I have "phosphor trails" on my 34xbr800...do you?

Discussion in 'Archived Threads 2001-2004' started by John_V, Jan 20, 2003.

  1. John_V

    John_V Agent

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    When watching any video source on my 34xbr800 that has a moving bright area surrounded by a dark area I can see noticeable "phosphor trails". Remember the old arcade game Asteroids? Well, it's not as bad as that game, but it's still visible.

    One easy place to spot it is fast-moving credits at the end of a movie or TV show. When the credits have white text on a black background, the text leaves little blurry trails behind it.

    For reference, the set is in "Pro" mode with the picture setting at less than half. SVM is off. I see the trails regardless of picture mode or brightness setting, though. I suspect this is because the set is new...I probably have less than 40 hours logged on the set. Perhaps the phosphor coating needs to "burn-in" a bit? Has anyone else noticed this on their set? I'm hoping it'll go away after time...

    Here's a good way to look for these "trails":

    -Find a movie that has scrolling credits with white text on a black background (just about all do).
    -Roll the credits, then hit PAUSE on your DVD player.
    -What the bottom edge of some letters, then hit play. You should see a faint blurry trail that follows the letters once they start scrolling again.
     
  2. Jesse Skeen

    Jesse Skeen Producer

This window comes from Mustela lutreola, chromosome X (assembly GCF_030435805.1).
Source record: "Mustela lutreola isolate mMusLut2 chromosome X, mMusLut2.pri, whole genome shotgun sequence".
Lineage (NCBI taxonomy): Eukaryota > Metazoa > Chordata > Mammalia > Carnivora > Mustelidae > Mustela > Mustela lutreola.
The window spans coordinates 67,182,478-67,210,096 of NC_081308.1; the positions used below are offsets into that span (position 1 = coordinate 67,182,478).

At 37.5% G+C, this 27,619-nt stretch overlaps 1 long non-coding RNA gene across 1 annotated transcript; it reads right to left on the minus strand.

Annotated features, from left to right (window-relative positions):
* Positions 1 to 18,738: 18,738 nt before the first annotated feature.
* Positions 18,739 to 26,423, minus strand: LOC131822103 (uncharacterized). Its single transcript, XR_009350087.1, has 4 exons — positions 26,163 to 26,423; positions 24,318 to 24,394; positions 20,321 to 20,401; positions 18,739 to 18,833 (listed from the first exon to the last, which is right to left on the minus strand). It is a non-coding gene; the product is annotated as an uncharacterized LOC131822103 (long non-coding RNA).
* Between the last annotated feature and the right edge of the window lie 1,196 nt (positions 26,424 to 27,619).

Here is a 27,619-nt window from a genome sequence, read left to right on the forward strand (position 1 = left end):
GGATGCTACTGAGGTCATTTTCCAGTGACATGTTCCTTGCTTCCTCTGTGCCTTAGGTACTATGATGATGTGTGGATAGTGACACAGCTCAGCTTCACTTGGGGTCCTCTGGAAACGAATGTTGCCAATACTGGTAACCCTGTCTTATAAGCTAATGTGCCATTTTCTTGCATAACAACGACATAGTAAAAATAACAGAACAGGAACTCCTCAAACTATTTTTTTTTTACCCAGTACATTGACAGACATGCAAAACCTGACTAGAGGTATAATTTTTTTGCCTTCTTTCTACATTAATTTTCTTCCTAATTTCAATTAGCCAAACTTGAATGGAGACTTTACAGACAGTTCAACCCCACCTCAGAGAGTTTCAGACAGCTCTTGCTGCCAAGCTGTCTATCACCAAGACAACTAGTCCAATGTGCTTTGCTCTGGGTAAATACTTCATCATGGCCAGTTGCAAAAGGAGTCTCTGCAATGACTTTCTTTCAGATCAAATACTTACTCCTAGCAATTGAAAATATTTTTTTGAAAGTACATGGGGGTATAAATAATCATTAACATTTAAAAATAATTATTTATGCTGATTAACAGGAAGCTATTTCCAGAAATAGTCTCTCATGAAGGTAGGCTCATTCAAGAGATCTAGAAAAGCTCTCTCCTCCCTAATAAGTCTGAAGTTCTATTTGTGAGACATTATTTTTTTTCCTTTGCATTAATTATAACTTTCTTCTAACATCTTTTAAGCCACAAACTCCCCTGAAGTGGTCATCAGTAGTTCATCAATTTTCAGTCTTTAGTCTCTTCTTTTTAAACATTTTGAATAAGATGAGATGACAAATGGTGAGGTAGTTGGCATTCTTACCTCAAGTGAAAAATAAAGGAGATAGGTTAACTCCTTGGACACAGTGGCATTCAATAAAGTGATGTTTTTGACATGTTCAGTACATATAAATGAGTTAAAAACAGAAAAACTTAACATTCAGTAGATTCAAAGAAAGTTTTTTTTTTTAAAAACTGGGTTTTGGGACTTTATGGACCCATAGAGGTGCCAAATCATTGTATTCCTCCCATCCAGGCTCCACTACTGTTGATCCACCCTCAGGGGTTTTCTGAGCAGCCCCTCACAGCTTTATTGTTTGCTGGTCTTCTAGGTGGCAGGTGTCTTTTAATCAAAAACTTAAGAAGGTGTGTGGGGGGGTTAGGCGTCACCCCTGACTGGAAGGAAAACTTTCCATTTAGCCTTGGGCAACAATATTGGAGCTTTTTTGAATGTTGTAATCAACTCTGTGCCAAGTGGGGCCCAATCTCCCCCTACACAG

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    My 40-inch Mitsubishi does this, I have the brightness and contrast tweaked so it's noticable as little as possible though- it's most obvious on video games.
     
  3. Daniel Becker

    Daniel Becker Second Unit

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    I have a 24" Wega and I get phosphor trails on white objects as well. I have my tv pretty well calibrated as well and it's still and issue. Although not as serious. So, I don't know what to tell you. [​IMG]



    Dan.b
     
  4. David Abrams

    David Abrams Stunt Coordinator

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    Greetings,

    These phosphor trails could be a result of the color primaries that each of these displays are using. Now, I have not analyzed the primaries of these sets with a spectrum radiometer, but I will say that the Princeton AF3.0HD has color filtered phosphors that allow for more accurate color, but also cause green lag.

    Basically, in order to achieve better color fidelity the manufacturer has to use phosphors that have a longer decay time; therefore, when something is moving quickly you will see a trail behind it. This happened in the older sets before we realized that we could not accurately reproduce NTSC color space on a direct view.

    What color is your "trail"? Is it green? It could just be the one phosphor (which it usually is) that is causing this.

    Best of Luck,

    David Abrams
    ISF Cailbrationist
     
  5. John_V

    John_V Agent

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    Good question! Well, it certainly doesn't look blue. I'd say it's either white or green, but again the trail disappears so quickly it's hard to tell.

    Perhaps this Sony set uses color-tinted phosphors?

    Thanks for this interesting clue, I've never heard of it before!
     

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